But for the most part, your run-of-the mill taboo words — your F-words and sh-words — there’s no evidence they cause any harm. That’s true of children’s exposure or adult use of the words. Much of the fear is that they will stunt children’s vocabulary or lead to aggression. But that’s not borne out.

In some places these words are strictly illegal; in other cases the restrictions are softer. In a just and rational world, would we limit these words? Would that be a healthier society, if we could use these words whenever we wanted?

Another way to ask the question is: Does France have a better grip on language policy than we do? In France the two worst words in the language — “foutre” and “putain” — are regularly used around and by children, in an office environment, in national addresses. Even though they are the equivalent of our F-word.

And I think we picture the French shouting “merde!” all the time, right?

That’s right. And if you think of “merde” as the equivalent of our sh-word, it’s used far more frequently there.

So it’s certainly possible to have a society that uses that social model, but to ask what’s the right social model assumes a little bit of objective privilege.

Is there any downside to having a freer flow of language? Of dropping the prohibition against these problematic words?

If we set aside slurs for a moment, the main downside is that you don’t have words that do certain kinds of work. The profane words we have in our society are strong — they’re powerful, they provoke emotions. They express emotions. We use them when we’re in pain, frustrated, sexually aroused. They’re as powerful as they are exactly because they’re taboo — because we are violating a norm. To the extent that allowing those words decreases their power, it’s one less tool in our tool belt.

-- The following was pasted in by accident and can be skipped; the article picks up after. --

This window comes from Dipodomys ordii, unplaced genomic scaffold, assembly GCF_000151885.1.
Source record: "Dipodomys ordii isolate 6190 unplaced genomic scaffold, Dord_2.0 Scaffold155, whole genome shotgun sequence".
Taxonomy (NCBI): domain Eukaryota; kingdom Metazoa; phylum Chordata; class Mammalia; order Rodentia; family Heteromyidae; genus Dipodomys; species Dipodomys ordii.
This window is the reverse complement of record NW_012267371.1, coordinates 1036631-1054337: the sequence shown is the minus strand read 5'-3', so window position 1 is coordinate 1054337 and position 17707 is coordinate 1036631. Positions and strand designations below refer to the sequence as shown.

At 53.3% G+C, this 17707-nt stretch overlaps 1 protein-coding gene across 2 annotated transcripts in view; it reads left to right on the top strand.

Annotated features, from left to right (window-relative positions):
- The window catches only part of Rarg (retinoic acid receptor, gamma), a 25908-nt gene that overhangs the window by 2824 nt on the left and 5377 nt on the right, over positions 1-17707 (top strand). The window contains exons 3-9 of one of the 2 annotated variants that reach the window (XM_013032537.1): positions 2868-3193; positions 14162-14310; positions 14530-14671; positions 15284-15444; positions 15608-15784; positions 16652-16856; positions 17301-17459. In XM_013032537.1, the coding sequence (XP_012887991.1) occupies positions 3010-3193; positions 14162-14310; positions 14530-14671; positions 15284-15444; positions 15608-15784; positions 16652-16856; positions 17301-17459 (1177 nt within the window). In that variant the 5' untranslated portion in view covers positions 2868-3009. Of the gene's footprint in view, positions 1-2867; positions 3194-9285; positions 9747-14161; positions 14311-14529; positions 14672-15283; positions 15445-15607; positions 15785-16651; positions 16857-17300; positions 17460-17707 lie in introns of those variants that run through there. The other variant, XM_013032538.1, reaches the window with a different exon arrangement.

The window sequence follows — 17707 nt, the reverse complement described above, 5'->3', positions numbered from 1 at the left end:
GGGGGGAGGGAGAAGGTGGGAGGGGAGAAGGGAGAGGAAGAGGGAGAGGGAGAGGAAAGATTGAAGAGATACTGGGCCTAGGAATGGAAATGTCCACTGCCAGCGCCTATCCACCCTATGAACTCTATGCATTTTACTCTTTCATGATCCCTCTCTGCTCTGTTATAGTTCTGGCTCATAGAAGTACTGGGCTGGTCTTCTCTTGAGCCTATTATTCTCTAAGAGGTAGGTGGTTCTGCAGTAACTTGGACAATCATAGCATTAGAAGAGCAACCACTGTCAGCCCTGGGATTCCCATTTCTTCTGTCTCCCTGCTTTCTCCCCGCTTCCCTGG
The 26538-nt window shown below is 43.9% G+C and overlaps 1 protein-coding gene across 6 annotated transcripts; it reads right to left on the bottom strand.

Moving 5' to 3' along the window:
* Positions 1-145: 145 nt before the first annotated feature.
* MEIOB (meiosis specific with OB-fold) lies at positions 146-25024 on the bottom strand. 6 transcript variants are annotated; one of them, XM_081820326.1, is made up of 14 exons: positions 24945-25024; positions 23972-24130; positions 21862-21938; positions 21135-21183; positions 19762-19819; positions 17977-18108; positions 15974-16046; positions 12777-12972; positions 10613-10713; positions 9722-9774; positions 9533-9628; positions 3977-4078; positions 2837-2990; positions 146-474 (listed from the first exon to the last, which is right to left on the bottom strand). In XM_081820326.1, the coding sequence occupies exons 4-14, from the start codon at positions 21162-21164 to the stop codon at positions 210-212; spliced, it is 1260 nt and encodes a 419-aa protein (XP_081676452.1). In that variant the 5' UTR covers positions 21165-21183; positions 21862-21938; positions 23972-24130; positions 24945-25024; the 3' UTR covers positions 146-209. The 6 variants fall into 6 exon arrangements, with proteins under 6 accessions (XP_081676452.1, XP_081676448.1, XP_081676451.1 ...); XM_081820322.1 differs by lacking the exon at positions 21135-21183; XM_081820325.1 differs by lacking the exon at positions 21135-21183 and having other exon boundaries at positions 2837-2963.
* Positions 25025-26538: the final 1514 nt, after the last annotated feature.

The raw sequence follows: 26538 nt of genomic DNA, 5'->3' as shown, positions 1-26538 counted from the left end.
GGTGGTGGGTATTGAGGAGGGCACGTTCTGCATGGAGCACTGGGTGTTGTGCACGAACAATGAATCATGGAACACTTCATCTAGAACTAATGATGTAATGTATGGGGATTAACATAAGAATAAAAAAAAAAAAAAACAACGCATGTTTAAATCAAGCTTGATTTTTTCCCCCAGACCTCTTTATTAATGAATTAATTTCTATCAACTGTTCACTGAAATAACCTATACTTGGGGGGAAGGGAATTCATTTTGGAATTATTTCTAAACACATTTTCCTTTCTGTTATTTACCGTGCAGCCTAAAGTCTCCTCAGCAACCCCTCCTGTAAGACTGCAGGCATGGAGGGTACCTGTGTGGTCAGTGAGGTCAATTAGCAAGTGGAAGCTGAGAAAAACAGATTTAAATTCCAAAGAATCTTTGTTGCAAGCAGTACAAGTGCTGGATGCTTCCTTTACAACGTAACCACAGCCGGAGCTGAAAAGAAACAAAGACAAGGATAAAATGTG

In your book you talk about the way these words interact with the brain. You hurt yourself, stub your toe, accidentally burn yourself on a teapot, and you shout a dirty word. What’s happening there? Does the language do anything to salve the injury?

There are physiological reactions when you swear: increased heart rate, increased blood flow to the extremities, increased sweating of the palms. You enter a fight or flight situation.

There was an interesting study out of Kiel University, in England, that found that swearing actually allows people to endure pain more successfully. They have people stick their hands into near-freezing water, and the group that had been encouraged to swear could hold their hands for nearly twice as long as the group told not to swear.

I’m wondering what drew you personally to this topic.

My primary interest was scientific. My research is on language and the brain and how we use language to communicate. My previous research had been on rational communication of ideas and concepts. But as I looked at how we communicate emotions — how a single member of the species sends a signal through time and space to another member of that species, that allows its current, transient, hot emotional state to come through — profanity is the language we use most readily.

But I wouldn’t have gotten so deep into it if I’d not found profanity fascinating, intrinsically. It’s one of the places you see the most creative language use, and a lot of the entertainment I find the funniest and most compelling uses profanity. For me it’s a way into the human side of how we communicate.

By Scott Timberg

Scott Timberg is a former staff writer for Salon, focusing on culture. A longtime arts reporter in Los Angeles who has contributed to the New York Times, he runs the blog Culture Crash. He's the author of the book, "Culture Crash: The Killing of the Creative Class."

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Books Language Profanity Science The Brain